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Volunteers pour forth in wake of Sandy to help their neighborhoods creator Jessica Klein in Queens creator Jessica Klein in Queens Credit: creator Jessica Klen in Queens

After the destructive storm surge of Sandy, New Yorkers poured forth to help the survivors.

Relief agencies were flooded with donations of cash, food and other necessities. Volunteers flocked by the thousands to the Rockaways, Staten Island and other hard-hit areas to do whatever they could to pitch in.

These New Yorkers have been on the front lines since the storm, offering crucial medical assistance, starting grassroots efforts and bringing some measure of joy and comfort to their neighbors during a dark time. Here are their stories:

Jessica Klein, 32, Carroll Gardens (above)
Jessica Klein, 32, grew up in Belle Harbor in the Rockaways. Her parents, Sylvan, 64, and Rose, 61, refused to leave in advance of Sandy "despite my screaming, yelling and publicly shaming them on Facebook," Klein said.

The Mozilla designer was watching the waters swallow up the place she grew up in when her own TV cable in Carroll Gardens went out. Sick with anxiety and unable to sleep, she waited for daylight and then grabbed a Zipcar for "the scariest ride of my life" to visit what remained of her family home.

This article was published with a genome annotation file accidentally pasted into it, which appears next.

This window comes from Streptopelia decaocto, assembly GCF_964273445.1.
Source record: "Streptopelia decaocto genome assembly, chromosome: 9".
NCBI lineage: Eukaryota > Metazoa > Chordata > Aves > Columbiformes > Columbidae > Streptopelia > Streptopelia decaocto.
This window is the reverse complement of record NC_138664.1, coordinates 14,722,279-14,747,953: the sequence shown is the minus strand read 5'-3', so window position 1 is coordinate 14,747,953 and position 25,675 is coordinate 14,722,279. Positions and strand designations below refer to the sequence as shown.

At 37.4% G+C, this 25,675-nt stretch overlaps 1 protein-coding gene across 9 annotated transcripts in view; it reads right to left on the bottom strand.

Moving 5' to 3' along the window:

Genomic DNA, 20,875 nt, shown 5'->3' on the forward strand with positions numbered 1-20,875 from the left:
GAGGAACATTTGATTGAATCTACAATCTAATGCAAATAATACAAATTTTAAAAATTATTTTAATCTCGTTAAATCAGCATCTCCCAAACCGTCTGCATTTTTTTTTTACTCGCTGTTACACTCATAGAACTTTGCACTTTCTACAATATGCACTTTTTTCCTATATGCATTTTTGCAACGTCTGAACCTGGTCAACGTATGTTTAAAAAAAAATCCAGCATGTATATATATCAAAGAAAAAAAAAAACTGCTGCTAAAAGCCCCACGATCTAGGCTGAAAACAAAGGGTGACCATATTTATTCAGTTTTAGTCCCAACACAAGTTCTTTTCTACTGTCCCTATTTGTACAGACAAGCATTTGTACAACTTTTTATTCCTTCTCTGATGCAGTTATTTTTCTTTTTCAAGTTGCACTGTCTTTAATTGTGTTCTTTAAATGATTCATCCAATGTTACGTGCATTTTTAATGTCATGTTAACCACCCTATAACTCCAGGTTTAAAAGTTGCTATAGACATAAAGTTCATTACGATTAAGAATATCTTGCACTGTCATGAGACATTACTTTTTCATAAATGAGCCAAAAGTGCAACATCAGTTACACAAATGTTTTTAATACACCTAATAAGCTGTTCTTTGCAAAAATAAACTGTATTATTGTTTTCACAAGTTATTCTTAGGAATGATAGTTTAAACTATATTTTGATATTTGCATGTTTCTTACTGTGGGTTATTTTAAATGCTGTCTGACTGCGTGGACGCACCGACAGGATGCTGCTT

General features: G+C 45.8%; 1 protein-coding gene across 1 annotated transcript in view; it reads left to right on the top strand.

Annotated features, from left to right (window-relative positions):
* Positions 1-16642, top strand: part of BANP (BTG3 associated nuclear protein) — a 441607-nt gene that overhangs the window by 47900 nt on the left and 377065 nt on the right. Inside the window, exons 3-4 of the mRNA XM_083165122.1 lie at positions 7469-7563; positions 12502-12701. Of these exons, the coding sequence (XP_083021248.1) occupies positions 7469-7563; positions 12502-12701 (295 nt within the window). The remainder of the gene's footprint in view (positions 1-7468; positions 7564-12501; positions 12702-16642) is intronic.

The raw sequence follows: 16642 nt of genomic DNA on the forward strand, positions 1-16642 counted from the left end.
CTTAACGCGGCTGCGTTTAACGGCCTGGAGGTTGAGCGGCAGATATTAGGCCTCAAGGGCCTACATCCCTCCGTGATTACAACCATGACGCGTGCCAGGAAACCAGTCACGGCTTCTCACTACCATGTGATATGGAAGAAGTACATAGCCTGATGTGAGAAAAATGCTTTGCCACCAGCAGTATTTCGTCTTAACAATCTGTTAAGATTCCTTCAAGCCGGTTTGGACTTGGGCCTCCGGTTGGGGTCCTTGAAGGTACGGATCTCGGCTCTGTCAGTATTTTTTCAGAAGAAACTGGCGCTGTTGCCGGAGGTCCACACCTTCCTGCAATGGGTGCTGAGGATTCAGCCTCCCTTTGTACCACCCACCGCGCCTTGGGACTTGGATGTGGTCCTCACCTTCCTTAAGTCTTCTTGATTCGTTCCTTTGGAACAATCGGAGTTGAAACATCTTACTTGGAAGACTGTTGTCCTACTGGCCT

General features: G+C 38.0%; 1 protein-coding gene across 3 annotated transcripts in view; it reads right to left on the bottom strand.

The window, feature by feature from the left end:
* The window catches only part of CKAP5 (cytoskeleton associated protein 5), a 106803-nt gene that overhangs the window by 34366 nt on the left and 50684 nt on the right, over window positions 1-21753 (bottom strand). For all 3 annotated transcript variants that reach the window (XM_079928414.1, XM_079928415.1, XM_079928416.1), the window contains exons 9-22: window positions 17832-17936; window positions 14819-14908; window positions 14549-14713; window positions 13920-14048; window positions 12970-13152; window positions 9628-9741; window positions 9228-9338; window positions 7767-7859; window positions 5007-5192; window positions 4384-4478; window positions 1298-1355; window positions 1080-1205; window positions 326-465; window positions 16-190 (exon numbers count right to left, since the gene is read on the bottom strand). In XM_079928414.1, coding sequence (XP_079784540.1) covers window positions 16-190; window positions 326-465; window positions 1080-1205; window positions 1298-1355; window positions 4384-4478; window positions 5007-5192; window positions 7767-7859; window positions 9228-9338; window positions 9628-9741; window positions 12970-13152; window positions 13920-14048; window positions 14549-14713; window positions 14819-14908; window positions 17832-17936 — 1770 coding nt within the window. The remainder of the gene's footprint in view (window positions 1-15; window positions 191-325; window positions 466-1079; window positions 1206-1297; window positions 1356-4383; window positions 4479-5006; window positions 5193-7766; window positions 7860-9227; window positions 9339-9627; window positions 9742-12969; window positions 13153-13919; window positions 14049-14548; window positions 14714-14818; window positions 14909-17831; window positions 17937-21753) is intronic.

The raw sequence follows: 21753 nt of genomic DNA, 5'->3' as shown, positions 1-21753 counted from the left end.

She found her parents, both retired educators on the second floor: "The first floor in everybody's house was destroyed," she said. Klein then took her parents to live with her in her one-bedroom apartment.

Klein has returned to the Rockaways every day, sometimes hitchhiking, to check on her childhood neighbors. What struck Klein was that no one knew what to do. Would cleaning up jeopardize insurance claims? Should they stay? Go?

So Klein deployed her technology skills to create, a nimble Internet clearing house to coordinate volunteer efforts and distribute donations, triage urgent needs and quickly answer questions about FEMA assistance, insurance claims and the restoration of power through LIPA.

Before she knew it, large organizations were asking her about how to get medical supplies to those in need and she was meeting with FEMA officials to strategize on how to best proceed.